When you travel abroad, recognizing the cultural context in which you’ll be entering should be a top priority. Why? You’ll only be visiting for X amount of time! Right? Wrong. It’s vital to be aware of the cultural context of your destination because not following said rules – whether spoken or written – can make for an uncomfortable or even lousy holiday.

This isn’t to say that you need to be able to name the Spanish Kings and Queens starting from the beginning of time until now, or that you should be able to hold your own in Spanish while debating Mariano Rajoy’s most recent fumbles in a bar. No, that’s a lot. Nevertheless, no one ever complained about the burden of being too culturally aware, too knowledgeable or too respectful.

Spain is NOT a Tipping Country

In the United States, our service workers receive a meager salary and earn the rest of their keep through tips. In turn, they tend to be more attentive, smiley and accommodating. You’re offered extra napkins, extra sauce, and asked how you’re feeling at least 4 times during your meal. This is not the case in Spain.

In Spanish restaurants, you will not be expected to leave a tip. Their base salaries take this courtesy into consideration. As a matter of fact, most Spanish people leave a “tip” most others would see as offensive as a way of showing gratitude for superb service like for example, 25 cents, or 1 euro if they’re feeling especially magnanimous. Don’t be offended, and don’t take yourself on a never-ending guilt trip. It’s okay not to tip in bars and restaurants. If the spirit moves you, they won’t turn it away, nevertheless, it’s not a common custom.

The Word ‘Now’ is Relative

Spain is slow. That is to say, when you arrive, you’ll have to tone it down a bit. They walk slower. They eat slower. Their bureaucracy is more intricate and fickle, and slower. Things are slower here. The only time you’ll see a Spanish person running is for a train they know they won’t make (Or during San Fermin). It’s a strange phenomenon as if those 2-5 seconds of jogging would be enough to close a distance of 70 meters, but I digress.

Have you just asked for the check? Expect to wait another 20 minutes before it arrives. Do you want to pay by card? Add another 5 minutes to your wait time. Take a deep breath, and meditate on the beauty of the cobblestones while you wait. They’re not trying to be rude, they’re just in no hurry… and really, what’s the rush?

Spanish People Don’t Speak English

But, hey, there are hundreds and thousands of English teachers in Spain! To that I say: Yes, and we’re all employed. Nowadays, you can find bilingual pre-schools and nannies in Spain. This is a more recent trend. It’s true that the government invests a lot into learning English, and that most Spanish people have studied English at some point in their lives, but as lonelyplanet.com points out, that doesn’t mean that they speak it.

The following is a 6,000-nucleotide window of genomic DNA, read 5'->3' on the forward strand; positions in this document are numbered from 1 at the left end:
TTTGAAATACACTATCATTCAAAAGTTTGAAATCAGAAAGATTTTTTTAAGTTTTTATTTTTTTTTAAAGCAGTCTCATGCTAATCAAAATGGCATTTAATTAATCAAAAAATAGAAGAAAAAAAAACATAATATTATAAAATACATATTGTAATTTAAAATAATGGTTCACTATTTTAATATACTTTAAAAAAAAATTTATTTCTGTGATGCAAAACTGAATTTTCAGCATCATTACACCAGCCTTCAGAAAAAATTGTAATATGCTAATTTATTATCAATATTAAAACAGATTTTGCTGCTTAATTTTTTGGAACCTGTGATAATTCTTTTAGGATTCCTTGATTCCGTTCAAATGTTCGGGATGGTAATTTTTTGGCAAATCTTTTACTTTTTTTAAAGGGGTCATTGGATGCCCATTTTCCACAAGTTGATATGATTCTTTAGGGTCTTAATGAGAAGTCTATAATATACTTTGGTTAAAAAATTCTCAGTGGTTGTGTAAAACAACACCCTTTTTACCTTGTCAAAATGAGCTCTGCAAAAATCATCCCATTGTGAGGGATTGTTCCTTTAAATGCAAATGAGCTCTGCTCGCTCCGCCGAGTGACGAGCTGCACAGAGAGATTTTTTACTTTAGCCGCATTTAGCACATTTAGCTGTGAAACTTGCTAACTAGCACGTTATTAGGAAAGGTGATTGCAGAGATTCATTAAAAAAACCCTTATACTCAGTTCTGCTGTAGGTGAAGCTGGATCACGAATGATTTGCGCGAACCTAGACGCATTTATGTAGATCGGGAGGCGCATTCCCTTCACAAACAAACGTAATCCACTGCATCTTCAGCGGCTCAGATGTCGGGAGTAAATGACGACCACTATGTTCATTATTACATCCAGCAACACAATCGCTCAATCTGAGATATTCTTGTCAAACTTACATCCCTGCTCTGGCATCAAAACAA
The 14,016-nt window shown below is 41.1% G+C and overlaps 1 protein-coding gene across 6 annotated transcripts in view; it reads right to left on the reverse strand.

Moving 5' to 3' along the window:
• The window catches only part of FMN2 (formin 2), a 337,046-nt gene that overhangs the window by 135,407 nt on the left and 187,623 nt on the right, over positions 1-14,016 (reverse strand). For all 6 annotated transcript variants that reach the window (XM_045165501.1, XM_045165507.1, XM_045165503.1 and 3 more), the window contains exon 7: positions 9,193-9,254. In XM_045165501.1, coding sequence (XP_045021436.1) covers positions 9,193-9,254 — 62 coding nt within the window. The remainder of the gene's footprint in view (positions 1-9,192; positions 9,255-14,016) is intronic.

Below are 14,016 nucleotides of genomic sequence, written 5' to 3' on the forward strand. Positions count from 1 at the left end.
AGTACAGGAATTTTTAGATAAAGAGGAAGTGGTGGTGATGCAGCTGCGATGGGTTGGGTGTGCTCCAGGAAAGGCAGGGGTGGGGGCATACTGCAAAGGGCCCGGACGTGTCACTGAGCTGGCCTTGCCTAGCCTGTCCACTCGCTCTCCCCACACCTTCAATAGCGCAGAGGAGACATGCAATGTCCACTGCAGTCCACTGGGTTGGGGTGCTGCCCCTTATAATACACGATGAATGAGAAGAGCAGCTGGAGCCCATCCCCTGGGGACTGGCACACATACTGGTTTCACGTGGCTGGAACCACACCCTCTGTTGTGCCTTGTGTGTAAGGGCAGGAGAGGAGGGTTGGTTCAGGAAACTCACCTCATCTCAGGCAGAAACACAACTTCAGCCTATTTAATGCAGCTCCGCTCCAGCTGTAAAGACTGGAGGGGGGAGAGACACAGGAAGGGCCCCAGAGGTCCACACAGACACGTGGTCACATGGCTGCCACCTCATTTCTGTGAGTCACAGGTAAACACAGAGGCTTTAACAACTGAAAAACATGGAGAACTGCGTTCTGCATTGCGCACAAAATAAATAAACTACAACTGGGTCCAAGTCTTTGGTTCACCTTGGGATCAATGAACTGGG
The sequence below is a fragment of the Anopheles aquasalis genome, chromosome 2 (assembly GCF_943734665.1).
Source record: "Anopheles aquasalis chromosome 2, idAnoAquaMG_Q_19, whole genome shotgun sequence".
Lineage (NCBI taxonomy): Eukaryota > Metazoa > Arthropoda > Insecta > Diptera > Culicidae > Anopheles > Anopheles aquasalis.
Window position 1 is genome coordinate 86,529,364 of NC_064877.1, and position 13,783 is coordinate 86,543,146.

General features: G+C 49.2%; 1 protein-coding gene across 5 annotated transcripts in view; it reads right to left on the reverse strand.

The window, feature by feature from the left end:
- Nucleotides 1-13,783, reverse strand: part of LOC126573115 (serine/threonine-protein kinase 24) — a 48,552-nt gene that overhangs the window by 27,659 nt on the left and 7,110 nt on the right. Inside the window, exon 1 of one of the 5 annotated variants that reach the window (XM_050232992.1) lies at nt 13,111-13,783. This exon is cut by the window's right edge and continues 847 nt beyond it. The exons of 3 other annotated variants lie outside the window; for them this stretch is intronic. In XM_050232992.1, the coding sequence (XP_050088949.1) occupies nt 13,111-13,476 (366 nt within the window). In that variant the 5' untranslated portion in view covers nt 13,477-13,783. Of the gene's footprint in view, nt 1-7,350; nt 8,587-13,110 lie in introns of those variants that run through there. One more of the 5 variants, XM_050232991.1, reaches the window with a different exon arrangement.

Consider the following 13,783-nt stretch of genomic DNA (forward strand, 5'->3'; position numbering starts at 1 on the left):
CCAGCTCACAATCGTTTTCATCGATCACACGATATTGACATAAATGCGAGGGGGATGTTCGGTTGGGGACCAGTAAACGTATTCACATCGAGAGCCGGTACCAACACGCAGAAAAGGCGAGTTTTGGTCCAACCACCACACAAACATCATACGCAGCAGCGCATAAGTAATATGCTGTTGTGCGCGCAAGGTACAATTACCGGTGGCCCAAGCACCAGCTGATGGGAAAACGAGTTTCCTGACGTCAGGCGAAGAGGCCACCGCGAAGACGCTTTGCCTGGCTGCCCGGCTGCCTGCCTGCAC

Most Spanish people probably know and comprehend English grammar better than native speakers. Yet, they freeze and fumble when asked to speak English in a casual or spontaneous situation. Be as patient with them as they are with you when you try to speak Spanish.

Personal Space is a Luxury

Close talkers. Close sitters (is that a word?) One time, this man was walking so close to me that while coolly swinging my arms, we literally linked fingers and held hands. Without exaggeration. I’ve written (read: vented) on the subject before. All that to say, get ready to get close.

Get ready to double kiss to say both ‘hello’ and ‘good-bye’. You don’t need to do full-on lip action, a touching of the cheeks will suffice.

75% of my conversations with strangers have started with complaining. ‘Oh, it’s hot!’ ‘Oh, it’s so cold today!’ ‘This line is so slow!’ ‘This food is spicy as hell!’ ‘Man, where is the train, we’ve been waiting forever!’ You get the idea. If you want a link directly to the hearts of your average Spanish person, start with a “fun” observational complaint such as, “Man, the sun sure is bright today!” From there, just let the conversation roll. Trust me.

Yes, They Stare

They will stare. Their eyes will linger long enough to plant a seed of self-doubt in your core and make you question whether or not there’s some unsightly mole growing out of your left nostril. My God, they love to stare. If you’re a POC, said staring may also be accompanied by questions or even touching (your hair of course). Bless them. Bless their staring souls.

Here’s the deal: just a couple generations ago, Madrid was basically a pueblo or a town. Yes, it’s the capital; however, that village mindset is still very much detectable in their everyday happenings. See: standing in line for the bus. They’re curious. Sometimes, they’re just bored. I recommend staring back and smiling. You can also just say ‘hello’ or ask them if they need something– a more forward approach. Either way, don’t read too much into it. I won’t ask you to ignore it because that’s damn-near impossible. I will say that staring at someone does not automatically denote malintent or judgment.

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